According to Geography professors Carrie Mott and Daniel Cockayne, researchers in the various academic fields should stop using studies done by white, straight men to bolster their own work. Doing so, they argue, only keeps the current structures of privilege and oppression in place while hurting women and people of color who want to advance their scientific careers.
Mott, who teaches at Rutgers, and Cockayne, who is a professor at the University of Waterloo in Ontario, said in a recent paper that by citing the work of straight, white men, researchers were perpetuating “white heteromasculinism” which is a (totally not imaginary) system that only benefits those who are “white, male, able-bodied, economically privileged, heterosexual, and cisgendered.” Cisgendered, in case you missed it, is when you are a man and you also call yourself a man. Or if you’re a woman who calls yourself a woman. Yes, we apparently need a special term for this now.
“This important research has drawn direct attention to the continued underrepresentation and marginalization of women, people of color,” they wrote in their paper. “To cite narrowly, to only cite white men, or to only cite established scholars, does a disservice to researchers and writers who are othered by white heteromasculinism.”
In an interview with Campus Reform, Mott said that when the scientific community was primarily based on papers filled with the work of white, straight men, “the views and knowledge that are represented do not reflect the experience of people from other backgrounds.” Mott went on to say that “when scholars continue to cite only white men on a given topic, they ignore the broader diversity of voices and researchers that are also doing important work on that topic.”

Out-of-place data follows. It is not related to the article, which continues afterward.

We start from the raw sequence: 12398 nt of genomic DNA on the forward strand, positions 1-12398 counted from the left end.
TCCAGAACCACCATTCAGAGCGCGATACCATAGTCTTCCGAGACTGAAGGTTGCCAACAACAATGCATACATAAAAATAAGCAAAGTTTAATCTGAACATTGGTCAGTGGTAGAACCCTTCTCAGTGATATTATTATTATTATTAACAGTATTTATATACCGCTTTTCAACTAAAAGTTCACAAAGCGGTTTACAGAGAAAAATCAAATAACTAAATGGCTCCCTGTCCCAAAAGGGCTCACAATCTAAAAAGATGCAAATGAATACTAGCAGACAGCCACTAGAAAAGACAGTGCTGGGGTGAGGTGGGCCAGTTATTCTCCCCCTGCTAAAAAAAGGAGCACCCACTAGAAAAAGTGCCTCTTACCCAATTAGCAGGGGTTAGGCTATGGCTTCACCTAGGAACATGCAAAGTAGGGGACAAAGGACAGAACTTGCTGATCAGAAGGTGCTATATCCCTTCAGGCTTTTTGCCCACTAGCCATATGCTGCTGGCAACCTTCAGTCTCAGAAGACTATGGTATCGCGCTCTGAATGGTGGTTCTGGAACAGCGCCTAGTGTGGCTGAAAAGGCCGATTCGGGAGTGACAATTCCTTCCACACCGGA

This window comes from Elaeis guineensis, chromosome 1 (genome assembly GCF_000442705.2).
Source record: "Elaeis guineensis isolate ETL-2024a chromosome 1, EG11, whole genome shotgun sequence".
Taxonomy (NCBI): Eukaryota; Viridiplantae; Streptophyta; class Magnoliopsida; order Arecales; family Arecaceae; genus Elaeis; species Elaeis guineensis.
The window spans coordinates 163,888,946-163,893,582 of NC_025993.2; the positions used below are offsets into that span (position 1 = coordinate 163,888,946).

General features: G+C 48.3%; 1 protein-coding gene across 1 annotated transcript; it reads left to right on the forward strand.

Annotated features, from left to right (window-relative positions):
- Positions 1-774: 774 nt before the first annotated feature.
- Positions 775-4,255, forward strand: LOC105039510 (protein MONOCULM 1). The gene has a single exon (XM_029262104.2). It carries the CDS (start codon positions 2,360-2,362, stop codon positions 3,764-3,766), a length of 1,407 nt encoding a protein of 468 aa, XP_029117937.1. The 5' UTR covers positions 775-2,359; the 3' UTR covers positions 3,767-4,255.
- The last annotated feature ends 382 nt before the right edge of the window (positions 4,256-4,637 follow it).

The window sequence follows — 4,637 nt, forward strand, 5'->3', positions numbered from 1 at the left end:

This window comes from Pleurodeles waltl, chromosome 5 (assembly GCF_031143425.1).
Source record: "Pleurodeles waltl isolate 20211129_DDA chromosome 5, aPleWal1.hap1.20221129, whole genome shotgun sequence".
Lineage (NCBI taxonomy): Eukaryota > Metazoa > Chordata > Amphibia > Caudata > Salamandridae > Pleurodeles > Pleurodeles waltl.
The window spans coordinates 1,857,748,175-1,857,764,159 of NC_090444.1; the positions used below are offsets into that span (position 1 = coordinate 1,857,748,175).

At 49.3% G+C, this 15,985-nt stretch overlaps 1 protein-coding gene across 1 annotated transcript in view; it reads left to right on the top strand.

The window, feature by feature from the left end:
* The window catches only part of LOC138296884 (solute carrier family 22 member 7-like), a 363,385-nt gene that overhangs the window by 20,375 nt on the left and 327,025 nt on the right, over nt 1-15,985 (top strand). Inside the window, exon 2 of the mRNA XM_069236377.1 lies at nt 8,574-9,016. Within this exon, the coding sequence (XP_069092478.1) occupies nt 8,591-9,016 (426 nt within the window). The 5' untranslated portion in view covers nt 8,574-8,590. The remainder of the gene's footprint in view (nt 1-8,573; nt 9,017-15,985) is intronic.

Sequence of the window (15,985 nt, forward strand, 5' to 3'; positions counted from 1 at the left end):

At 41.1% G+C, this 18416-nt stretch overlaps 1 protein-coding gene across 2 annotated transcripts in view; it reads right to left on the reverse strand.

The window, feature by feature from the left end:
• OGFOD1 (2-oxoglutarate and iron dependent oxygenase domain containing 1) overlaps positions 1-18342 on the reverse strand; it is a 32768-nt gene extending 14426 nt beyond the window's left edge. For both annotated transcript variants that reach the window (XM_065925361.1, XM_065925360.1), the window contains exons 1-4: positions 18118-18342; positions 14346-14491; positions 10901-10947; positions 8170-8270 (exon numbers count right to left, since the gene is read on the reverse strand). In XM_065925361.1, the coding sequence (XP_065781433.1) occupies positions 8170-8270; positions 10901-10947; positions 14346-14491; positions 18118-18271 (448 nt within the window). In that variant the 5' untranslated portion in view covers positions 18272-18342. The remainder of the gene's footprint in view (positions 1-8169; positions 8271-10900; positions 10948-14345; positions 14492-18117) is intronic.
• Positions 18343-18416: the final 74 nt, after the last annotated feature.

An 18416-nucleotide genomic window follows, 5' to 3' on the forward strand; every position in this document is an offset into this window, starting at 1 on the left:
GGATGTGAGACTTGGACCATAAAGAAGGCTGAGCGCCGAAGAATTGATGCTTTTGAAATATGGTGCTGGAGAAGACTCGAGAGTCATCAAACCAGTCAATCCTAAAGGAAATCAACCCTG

In a word, this is not only racist, sexist, and absurd, it shows a baffling misunderstanding of what science is all about. Or, perhaps we should qualify: What it SHOULD be all about. Science is not supposed to be a collection of people’s personal experiences. That’s what history books are for. Memoirs. Daytime television. To hear Mott and Cockayne tell it, you’d think that a scientific research paper is based on the author’s childhood memories. Their interactions with their workplace colleagues. Their day-to-day opinions about “stuff.” We’ll just say – if that’s what science has become, it’s no wonder that so much of it is off-the-wall.
Science is supposed to be about objective facts and inferences made from those facts. It shouldn’t matter if the people gathering and looking into those facts are black, white, male, female, or (Christ almighty) cisgender. This is yet another attempt by feminists to generate “diversity” by means of force, and it will have the same effect as all prior such efforts have had: To replace true greatness and achievement with feel-goodery nonsense.